Home / Tech  / The Wrap: 23 July

The Wrap: 23 July

Bailing out 

Boring meetings and awkward dates are two common scenarios we can’t extract ourselves from quickly enough and Tiyo  is the new device riding to the rescue.

An acryonym for This Is Your Out, it’s a little black teardrop shaped item that sits on your keyring and looks like it might well be a garage door opener. Instead the button triggers a voice call with preset scripts so you can talk back as if there really was someone on the other end of the line bailing you out.

This isn’t a new idea and there’s already ‘an app for that’. Alternatively you could ask your mate to call you at a certain time, but this eject button is a clever idea and with only one press will help preserve your innocent exterior.

The winding road

In an age when we’re always rushing from A to B, most of us want our mapping services to give us the fastest and most direct route to our destination. But researchers at Cornell University in the US are working on a service that take you the nicest way, but which is hopefully also the shortest. According to a paper, they’re pulling in data from a crowdsourcing platform where users vote on which of two street scenes look more beautiful and quiet. They then take the scene with the most votes and compare it to the shortest routes that add just a few minutes of walking time.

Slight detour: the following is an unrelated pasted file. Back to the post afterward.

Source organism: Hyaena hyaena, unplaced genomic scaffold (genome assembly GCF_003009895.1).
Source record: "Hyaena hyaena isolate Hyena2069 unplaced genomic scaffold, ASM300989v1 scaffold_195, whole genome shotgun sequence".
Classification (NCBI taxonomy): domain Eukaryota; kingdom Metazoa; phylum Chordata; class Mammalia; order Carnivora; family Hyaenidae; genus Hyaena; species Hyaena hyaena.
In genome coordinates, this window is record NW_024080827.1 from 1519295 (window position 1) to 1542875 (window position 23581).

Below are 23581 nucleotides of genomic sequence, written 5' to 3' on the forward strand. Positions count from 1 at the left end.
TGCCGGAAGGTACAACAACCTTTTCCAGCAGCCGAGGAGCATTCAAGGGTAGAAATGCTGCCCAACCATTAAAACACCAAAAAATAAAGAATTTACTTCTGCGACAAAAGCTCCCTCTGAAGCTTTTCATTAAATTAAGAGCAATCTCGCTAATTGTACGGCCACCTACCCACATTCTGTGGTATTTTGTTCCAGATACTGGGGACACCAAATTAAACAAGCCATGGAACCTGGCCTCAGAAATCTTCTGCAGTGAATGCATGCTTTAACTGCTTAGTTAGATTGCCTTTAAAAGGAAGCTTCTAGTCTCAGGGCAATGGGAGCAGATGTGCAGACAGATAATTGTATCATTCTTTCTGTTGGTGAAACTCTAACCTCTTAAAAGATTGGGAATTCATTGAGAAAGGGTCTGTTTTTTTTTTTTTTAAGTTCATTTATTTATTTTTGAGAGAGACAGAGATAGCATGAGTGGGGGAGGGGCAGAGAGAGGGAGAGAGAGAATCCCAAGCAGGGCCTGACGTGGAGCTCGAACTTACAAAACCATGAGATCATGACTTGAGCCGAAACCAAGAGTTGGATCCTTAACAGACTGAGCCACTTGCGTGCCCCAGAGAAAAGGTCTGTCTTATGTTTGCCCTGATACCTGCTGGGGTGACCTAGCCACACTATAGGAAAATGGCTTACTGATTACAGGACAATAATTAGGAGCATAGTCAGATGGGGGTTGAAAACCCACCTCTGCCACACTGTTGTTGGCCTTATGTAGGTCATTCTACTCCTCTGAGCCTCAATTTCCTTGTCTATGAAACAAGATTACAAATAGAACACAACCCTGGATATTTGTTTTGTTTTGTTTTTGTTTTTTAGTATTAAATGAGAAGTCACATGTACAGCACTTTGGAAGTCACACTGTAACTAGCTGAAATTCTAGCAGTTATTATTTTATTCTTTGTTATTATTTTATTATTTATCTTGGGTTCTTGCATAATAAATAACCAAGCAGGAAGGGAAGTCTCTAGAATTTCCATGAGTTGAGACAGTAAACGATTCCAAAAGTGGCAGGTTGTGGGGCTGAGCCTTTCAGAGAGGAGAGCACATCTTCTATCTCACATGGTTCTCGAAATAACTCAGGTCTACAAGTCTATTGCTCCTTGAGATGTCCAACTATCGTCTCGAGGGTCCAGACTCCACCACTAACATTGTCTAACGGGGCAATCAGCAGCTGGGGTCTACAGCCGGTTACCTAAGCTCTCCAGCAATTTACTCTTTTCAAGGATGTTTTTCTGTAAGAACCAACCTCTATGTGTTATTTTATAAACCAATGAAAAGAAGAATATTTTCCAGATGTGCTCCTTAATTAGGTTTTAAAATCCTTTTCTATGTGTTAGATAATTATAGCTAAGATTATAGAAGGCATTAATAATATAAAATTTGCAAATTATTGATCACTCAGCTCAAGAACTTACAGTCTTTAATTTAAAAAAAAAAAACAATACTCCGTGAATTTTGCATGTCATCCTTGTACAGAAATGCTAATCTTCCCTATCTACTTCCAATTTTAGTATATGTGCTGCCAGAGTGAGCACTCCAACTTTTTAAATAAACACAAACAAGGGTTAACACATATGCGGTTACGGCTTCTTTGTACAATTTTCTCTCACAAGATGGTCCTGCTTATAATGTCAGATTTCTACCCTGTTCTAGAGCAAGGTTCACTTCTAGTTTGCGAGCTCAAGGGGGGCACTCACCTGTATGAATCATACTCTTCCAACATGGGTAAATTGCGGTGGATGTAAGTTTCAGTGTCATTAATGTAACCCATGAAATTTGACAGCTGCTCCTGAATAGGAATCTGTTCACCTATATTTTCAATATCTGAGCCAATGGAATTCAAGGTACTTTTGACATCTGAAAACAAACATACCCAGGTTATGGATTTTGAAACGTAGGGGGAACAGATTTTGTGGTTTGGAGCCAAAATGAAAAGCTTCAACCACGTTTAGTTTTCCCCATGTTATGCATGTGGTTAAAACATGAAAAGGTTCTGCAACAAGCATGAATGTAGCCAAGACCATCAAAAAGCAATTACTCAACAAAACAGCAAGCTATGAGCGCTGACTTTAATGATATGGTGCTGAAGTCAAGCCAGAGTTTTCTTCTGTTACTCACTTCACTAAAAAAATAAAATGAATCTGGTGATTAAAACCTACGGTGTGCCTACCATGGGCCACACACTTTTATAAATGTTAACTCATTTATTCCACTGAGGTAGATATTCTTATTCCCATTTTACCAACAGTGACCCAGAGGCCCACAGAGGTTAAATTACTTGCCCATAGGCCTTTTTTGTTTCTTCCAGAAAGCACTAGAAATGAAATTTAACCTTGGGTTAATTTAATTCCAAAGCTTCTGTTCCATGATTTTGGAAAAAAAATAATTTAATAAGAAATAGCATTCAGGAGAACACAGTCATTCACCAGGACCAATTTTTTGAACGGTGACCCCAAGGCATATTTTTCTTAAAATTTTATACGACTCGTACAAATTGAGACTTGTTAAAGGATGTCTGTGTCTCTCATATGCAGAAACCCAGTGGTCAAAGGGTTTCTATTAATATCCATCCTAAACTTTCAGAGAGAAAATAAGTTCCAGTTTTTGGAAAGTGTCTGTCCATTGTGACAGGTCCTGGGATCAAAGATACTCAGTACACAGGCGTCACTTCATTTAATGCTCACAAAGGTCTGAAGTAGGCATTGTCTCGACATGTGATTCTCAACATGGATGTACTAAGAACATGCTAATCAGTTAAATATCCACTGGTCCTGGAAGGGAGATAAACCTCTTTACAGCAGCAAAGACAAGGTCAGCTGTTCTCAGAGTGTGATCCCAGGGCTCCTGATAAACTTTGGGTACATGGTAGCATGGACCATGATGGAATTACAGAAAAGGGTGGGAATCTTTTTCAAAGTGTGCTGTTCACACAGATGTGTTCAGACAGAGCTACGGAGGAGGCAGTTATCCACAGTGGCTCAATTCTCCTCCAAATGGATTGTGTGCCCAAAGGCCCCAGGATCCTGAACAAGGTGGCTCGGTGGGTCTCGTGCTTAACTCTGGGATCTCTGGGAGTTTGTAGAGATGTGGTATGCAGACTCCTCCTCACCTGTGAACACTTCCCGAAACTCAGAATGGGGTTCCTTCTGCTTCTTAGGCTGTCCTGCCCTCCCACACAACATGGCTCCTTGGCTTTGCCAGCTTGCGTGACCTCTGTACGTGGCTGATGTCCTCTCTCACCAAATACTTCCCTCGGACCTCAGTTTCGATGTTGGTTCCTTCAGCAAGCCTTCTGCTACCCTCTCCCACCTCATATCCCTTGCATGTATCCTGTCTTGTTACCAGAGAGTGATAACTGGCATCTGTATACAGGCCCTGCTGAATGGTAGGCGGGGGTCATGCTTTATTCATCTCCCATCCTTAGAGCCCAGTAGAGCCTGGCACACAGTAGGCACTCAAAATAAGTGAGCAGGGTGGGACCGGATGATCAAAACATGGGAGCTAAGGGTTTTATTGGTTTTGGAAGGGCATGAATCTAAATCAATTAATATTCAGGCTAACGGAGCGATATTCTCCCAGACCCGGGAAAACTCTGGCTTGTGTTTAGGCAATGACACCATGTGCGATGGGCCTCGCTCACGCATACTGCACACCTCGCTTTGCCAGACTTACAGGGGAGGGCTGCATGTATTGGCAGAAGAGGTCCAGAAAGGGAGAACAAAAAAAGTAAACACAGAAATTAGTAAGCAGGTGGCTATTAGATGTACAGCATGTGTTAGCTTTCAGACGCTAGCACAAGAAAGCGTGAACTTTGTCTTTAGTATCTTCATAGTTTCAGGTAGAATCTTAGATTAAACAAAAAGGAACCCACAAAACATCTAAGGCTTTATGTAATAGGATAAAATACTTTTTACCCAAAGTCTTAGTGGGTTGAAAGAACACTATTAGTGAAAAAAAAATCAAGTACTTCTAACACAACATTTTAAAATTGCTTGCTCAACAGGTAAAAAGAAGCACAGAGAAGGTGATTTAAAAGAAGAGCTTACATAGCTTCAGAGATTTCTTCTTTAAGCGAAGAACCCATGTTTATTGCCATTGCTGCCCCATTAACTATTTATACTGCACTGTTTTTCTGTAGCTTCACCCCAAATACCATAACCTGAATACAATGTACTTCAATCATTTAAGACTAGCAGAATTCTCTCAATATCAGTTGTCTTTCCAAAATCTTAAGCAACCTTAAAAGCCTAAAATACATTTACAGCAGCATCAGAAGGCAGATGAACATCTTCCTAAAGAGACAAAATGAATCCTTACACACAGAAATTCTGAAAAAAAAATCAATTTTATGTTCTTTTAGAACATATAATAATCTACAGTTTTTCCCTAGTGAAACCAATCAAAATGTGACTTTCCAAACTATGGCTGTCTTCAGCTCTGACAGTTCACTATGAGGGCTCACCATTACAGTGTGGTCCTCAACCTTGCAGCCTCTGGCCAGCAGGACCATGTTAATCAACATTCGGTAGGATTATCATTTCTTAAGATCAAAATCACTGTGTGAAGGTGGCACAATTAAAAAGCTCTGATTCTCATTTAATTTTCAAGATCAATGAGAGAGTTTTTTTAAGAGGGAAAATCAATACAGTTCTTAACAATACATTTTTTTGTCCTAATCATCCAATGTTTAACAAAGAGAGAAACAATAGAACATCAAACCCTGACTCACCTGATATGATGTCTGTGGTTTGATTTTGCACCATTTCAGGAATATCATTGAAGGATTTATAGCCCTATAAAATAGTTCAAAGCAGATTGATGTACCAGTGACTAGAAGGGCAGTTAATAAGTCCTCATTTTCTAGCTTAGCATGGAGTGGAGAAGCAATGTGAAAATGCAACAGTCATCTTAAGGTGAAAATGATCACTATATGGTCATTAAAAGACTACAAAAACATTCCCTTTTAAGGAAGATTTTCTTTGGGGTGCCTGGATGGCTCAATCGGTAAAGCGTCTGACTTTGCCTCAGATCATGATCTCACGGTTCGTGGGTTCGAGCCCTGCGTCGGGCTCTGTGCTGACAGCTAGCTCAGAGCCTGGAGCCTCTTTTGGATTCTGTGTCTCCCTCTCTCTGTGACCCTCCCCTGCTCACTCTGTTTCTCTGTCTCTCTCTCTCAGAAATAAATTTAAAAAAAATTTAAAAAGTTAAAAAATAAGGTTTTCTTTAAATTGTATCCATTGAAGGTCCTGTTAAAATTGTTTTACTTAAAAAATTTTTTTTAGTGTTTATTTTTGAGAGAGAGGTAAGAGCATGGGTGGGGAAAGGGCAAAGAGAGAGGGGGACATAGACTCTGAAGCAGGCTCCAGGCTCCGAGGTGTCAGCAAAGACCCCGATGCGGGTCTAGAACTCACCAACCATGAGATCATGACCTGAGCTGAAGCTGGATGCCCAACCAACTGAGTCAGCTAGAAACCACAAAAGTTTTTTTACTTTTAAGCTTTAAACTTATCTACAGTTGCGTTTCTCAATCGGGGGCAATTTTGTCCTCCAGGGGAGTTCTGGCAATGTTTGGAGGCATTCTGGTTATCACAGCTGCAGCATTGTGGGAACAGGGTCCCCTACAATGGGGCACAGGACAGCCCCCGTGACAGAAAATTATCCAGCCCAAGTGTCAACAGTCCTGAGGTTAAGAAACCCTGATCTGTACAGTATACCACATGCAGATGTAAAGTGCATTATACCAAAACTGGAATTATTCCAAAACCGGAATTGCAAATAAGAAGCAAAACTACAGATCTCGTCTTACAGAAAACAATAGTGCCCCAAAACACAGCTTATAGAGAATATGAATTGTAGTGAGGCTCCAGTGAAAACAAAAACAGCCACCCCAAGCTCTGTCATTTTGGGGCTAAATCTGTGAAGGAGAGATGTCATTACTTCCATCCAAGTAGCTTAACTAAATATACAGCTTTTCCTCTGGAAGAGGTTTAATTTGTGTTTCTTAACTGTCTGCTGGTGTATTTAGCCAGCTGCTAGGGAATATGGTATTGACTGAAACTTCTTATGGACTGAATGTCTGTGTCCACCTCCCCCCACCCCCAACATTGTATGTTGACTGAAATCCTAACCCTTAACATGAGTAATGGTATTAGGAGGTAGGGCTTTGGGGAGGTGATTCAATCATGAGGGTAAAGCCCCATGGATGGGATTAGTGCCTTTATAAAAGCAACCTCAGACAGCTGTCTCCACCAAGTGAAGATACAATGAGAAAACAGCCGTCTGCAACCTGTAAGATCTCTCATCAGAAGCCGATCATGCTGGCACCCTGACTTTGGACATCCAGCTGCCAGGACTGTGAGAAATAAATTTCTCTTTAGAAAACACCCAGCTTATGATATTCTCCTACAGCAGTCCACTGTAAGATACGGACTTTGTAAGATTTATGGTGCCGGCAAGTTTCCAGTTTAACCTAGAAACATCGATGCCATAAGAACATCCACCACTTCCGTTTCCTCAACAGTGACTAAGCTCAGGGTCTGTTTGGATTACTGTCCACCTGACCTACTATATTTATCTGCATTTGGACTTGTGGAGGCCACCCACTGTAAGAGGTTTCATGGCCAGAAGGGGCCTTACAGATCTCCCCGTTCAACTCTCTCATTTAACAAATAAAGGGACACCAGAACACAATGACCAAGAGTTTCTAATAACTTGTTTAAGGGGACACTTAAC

Doggone it

We’re suckers for a cute dog pic, but the truth to the saying, you should never work with children or animals, comes from the fact it’s so hard to get a good shot of them. There’s a new iPhone app, Barkcam http://barkpost.com/barkcam/, that aims to make the process easier. The user can choose a sound that plays to grab their pooch’s attention and make it look at their smartphone camera. Then it pretties up the snap with Instagram-style filters, and stickers and speech bubbles. This is strictly for crazy dog lovers.

Obsessed with Facebook

Italian street artist Mister Thoms recently posted this clip, a timelapse of him creating the work Like A Vision. The painting mocks all those who can’t keep away from Facebook, reading status updates and being the first to like them. The final product shows a maniacal character with pop-out eyes who represents all that’s bad about social network addictions.


Amanda Sachtleben is an Auckland writer and social media type, who's also Idealog's former tech editor and business journalist.

Review overview